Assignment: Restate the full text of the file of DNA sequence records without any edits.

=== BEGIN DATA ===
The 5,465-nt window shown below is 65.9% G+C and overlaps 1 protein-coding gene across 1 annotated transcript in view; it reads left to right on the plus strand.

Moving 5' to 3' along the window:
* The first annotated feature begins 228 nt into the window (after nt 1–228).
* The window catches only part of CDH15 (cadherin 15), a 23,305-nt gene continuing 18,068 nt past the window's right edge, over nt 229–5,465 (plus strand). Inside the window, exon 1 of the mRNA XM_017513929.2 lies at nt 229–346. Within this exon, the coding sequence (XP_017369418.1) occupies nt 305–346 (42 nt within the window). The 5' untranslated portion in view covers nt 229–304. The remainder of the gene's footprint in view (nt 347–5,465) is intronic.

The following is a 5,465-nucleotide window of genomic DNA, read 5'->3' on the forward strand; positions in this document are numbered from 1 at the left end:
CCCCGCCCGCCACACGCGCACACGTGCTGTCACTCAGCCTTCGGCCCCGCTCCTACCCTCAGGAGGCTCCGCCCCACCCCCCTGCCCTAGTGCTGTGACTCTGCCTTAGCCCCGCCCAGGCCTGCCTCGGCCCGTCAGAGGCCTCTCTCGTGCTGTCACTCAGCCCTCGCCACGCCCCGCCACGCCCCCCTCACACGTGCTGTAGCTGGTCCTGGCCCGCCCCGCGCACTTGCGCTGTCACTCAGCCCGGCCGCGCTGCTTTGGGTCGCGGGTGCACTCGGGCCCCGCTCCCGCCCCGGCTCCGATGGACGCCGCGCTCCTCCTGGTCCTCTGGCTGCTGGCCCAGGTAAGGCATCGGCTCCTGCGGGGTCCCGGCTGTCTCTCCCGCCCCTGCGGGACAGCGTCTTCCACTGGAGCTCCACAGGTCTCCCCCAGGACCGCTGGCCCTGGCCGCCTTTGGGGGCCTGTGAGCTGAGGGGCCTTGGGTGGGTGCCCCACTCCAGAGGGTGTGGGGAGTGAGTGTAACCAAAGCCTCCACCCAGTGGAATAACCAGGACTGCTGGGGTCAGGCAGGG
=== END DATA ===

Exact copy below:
The 5,465-nt window shown below is 65.9% G+C and overlaps 1 protein-coding gene across 1 annotated transcript in view; it reads left to right on the plus strand.

Moving 5' to 3' along the window:
* The first annotated feature begins 228 nt into the window (after nt 1–228).
* The window catches only part of CDH15 (cadherin 15), a 23,305-nt gene continuing 18,068 nt past the window's right edge, over nt 229–5,465 (plus strand). Inside the window, exon 1 of the mRNA XM_017513929.2 lies at nt 229–346. Within this exon, the coding sequence (XP_017369418.1) occupies nt 305–346 (42 nt within the window). The 5' untranslated portion in view covers nt 229–304. The remainder of the gene's footprint in view (nt 347–5,465) is intronic.

The following is a 5,465-nucleotide window of genomic DNA, read 5'->3' on the forward strand; positions in this document are numbered from 1 at the left end:
CCCCGCCCGCCACACGCGCACACGTGCTGTCACTCAGCCTTCGGCCCCGCTCCTACCCTCAGGAGGCTCCGCCCCACCCCCCTGCCCTAGTGCTGTGACTCTGCCTTAGCCCCGCCCAGGCCTGCCTCGGCCCGTCAGAGGCCTCTCTCGTGCTGTCACTCAGCCCTCGCCACGCCCCGCCACGCCCCCCTCACACGTGCTGTAGCTGGTCCTGGCCCGCCCCGCGCACTTGCGCTGTCACTCAGCCCGGCCGCGCTGCTTTGGGTCGCGGGTGCACTCGGGCCCCGCTCCCGCCCCGGCTCCGATGGACGCCGCGCTCCTCCTGGTCCTCTGGCTGCTGGCCCAGGTAAGGCATCGGCTCCTGCGGGGTCCCGGCTGTCTCTCCCGCCCCTGCGGGACAGCGTCTTCCACTGGAGCTCCACAGGTCTCCCCCAGGACCGCTGGCCCTGGCCGCCTTTGGGGGCCTGTGAGCTGAGGGGCCTTGGGTGGGTGCCCCACTCCAGAGGGTGTGGGGAGTGAGTGTAACCAAAGCCTCCACCCAGTGGAATAACCAGGACTGCTGGGGTCAGGCAGGG